Elaine Heath on True Evangelism and Our Muslim Neighbors

Elaine Heath

The following was written by my friend and mentor, Rev. Dr. Elaine Heath, McCreless Associate Professor of Evangelism at Perkins School of Theology, Southern Methodist University. I asked her to comment on my Ramadan experience, and she graciously responded with this article:

This fall marks the beginning of my eighth year as the evangelism professor at Perkins School of Theology, Southern Methodist University. Every semester I teach a course that United Methodist students are required to take if they plan to be ordained.  It is known by the anxiety-inducing name, “Introduction to the Theory and Practice of Evangelism.”  For the first three weeks or so I must focus on deconstructing the bad theology that has hijacked the practice of sharing the love of God with our neighbors in the American church. Most of my students begin the semester dreading the thought that I might assign them homework that involves forcing something down someone’s throat.

It takes time to track down the origins of this pernicious theology in an ecclesiology shaped by exploitation, domination, and violence. Once we unpack the roots of bad evangelism we are ready to move into the theory and practice of the most wonderful adventure of the Christian life—becoming a people who love so well and so consistently, that others are drawn to a transformative relationship with God by their relationships with us.  And, as we engage those who are “other” in any way, we ourselves undergo conversion at deeper levels, for we must repent of bigotry and exclusion that now surfaces in our hearts. We must, like Peter in the vision of the sheet, look at the “other” and see someone whom God has declared “clean.”

As students gradually awaken to the real meaning of evangelism, the ones who are most resistant at the beginning of the class are usually the most passionate evangelists by the end.  This is because they learn to share the good news with every kind of neighbor by becoming a life-giving presence to those neighbors.  They discover how to live in a contemplative stance, one in which they show up, pay attention, cooperate with God, and release the outcome.

Drawing from the wisdom of the great Christian mystics such as Julian of Norwich, I urge them to love with abandon regardless of whether their neighbor ever professes faith in Christ.  Because that is how God loves.  No one is ever brought into genuine Christian faith by being hated, I tell them.  No one is freed from bondage by being labeled, shamed, rejected, scapegoated, humiliated, tortured, excluded, or damned.  Only love can set people free.

The truly evangelistic life is one that is grounded in three practices: deep prayer, deep hospitality, and deep justice.  These practices are gifts given lavishly to every neighbor whether she is Christian, Muslim, Hindu, atheist, gay, straight, educated, mentally ill, is a child, or an old man.  We become actively available and engaged in prayer, in hospitality, and in justice for our neighbors.  This is what it means to become good news.  The outcome of this self-giving is God’s business. We release the outcome to God.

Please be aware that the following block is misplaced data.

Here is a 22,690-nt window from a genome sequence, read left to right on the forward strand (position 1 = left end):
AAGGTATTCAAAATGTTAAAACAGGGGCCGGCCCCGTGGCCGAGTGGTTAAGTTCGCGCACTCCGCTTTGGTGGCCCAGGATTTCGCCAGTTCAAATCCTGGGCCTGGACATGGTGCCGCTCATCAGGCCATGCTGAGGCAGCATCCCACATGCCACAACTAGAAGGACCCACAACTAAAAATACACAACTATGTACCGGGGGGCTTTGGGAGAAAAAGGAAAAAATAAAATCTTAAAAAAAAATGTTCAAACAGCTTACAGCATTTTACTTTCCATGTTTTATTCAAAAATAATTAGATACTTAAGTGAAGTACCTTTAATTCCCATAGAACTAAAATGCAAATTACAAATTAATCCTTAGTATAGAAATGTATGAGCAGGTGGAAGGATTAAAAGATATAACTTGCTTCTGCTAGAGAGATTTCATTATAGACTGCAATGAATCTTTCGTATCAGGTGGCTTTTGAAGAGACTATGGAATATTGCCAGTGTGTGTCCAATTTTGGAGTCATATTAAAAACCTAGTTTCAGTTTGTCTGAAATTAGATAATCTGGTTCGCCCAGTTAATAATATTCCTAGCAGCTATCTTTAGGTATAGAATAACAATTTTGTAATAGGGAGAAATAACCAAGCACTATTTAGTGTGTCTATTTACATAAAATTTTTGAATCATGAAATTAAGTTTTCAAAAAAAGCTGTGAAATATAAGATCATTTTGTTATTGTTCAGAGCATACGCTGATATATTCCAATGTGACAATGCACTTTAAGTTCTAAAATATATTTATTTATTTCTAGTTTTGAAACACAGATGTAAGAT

Should we use words to tell our neighbors about our faith in God?  Yes, if it is natural and the Holy Spirit lets us know the time is right.  Yes, if we can do so without coercion, violence, manipulation, or exploitation.  But we should speak of God to others only if our lives are credible witnesses to the words we speak.

This is where Wes Magruder comes in. I met Wes four years ago, not long after forming the first New Day community in Dallas.  Today there are two New Day communities in Dallas and one in a rural area outside of Mabank, Texas. New Day is a network of missional, new monastic communities located in multi-cultural and economically depressed neighborhoods. They are house churches with a strongly missional focus, led by a team of mostly lay people who follow a disciplined life of prayer, hospitality, and justice.  I started New Day communities almost five years ago in order to develop an alternative model of church that is deeply faithful to our Wesleyan heritage and that provides ordinary Christians with a place to serve in potent, transformative, disciple-making ministry. Wes Magruder came alongside and is now coordinating the Dallas New Day ministries and their emerging outreach with refugees.  In the large apartment complex where we meet weekly for a community meal and worship, and where we engage in many forms of outreach and supportive friendship, I see lives changed daily by the love of God.

When Wes told me he was going to fast with Muslim friends during Ramadan, I was excited. I knew that Wes would experience a deeper conversion to his own Christian faith in the process, and that Muslim friends near and far would experience a healthy Christian leader who knows how to show up, pay attention, cooperate with God, and release the outcome. They would experience Christian love and solidarity from a pastor who does not coerce, manipulate, exploit, or use violence to try to get other people to agree to loving Jesus.

May the rest of us learn from and follow Wes’s example in New Day ministries, and may we trust God with and release the outcome.

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8 comments

  1. Ansar

    In Islam, when the revelations and the Last Prophet Muhammad’s (pbuh) mission began, in the early life in Makkah, he was taken the Heavens. There is one whole chapter (Q:17 The Night Journey) on the event. He was shown the future status of people on heaven and hell. He was shown people undergoing various punishments for specific sins they committed in this worldly life (eg. a dictator, a usurper, a miser, a murderer, an idol worshipper, etc).
    When he came back he was so concerned for the people that he wanted to convey to people and help them see the light.
    At this point the Almighty Creator specifically addressed this and conveyed to the Prophet (this is also in the Quran) that he is not worry himself about trying to bring people to see the light, all he has to do is give them the message of Islam. The giving of guidance to bring people to the right religion was His responsibility only.
    That is what Muslims follow as a rule, all we do is convey the message, have interfaith dialogues on common subjects. If people revert to Islam, they do so on the basis of their own research, and guidance from the higher authority, many bishops have come to Islam, and some other folks who came to Islam said thier priest never let them see the bible and so they had never seen the Quran either.